One problem I see with these studies is that people who run them get to define the terminology (i.e. what is "political", what is "informed", what is "art", what is "important") and their subsequent measurements. Naturally, they define these things by their own standards, values and behaviors. This is not a problem specific to blogging, as anyone who has taken Women's Studies 101 can easily explain.
Another problem might be that the "surveyers" don't know the first thing about conducting market research and aren't getting an accurate measurement of what's really going on. I think the methodology used in the recent Blogads survey bears this out.
However, there is some good news (sorta) for women bloggers. What will eventually drive "professional" blogging is revenue, specifically advertising revenue. Most of the ads you see on the A-list sites are related to the upcoming elections. After November, that's all going away.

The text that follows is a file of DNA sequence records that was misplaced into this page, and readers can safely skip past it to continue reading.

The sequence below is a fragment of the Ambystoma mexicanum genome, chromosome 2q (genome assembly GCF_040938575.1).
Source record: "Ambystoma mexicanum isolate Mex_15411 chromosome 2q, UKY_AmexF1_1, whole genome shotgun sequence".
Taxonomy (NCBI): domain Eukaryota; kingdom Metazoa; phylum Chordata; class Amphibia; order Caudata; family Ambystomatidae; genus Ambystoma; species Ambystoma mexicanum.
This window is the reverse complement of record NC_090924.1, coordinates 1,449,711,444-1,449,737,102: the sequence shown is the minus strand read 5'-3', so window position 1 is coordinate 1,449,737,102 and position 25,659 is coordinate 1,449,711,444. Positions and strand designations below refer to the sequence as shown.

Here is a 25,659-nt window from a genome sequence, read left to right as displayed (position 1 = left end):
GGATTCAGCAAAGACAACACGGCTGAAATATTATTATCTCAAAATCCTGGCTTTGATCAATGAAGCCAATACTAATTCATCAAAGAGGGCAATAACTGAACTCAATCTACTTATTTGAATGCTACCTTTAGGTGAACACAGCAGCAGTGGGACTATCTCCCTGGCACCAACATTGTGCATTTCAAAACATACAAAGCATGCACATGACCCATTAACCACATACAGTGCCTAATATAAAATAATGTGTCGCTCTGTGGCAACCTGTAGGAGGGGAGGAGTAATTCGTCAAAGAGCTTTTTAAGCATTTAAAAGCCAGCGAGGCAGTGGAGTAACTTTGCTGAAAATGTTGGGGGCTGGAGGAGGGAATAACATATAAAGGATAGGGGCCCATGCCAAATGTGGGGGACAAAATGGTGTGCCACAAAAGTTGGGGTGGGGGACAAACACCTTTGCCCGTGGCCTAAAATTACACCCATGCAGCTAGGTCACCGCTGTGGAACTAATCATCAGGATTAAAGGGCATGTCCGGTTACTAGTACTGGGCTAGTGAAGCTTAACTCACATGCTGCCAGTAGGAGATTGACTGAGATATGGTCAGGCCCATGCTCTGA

Big, mainstream advertisers target women, Latinos, and young people. They aren't interested in reaching middle-age white guys who sit around in their pajamas all day writing and reading blogs as these guys don't consume at the rate of other market segments. The big advertisers haven't found blogs yet, but they will if industry growth continues. Well, the A-list bloggers, by and large, don't reach these market segments (BTW: Why isn't anyone asking where the bloggers of color are?)
Given that, instead of criticizing the behavior of women, people of color, etc. on the web, people with aspirations for making a living at blogging might ask what they are doing wrong as they aren't attracting these audiences. I know one thing: You don't do this by claiming that they are "uninformed."
You can also find this post here.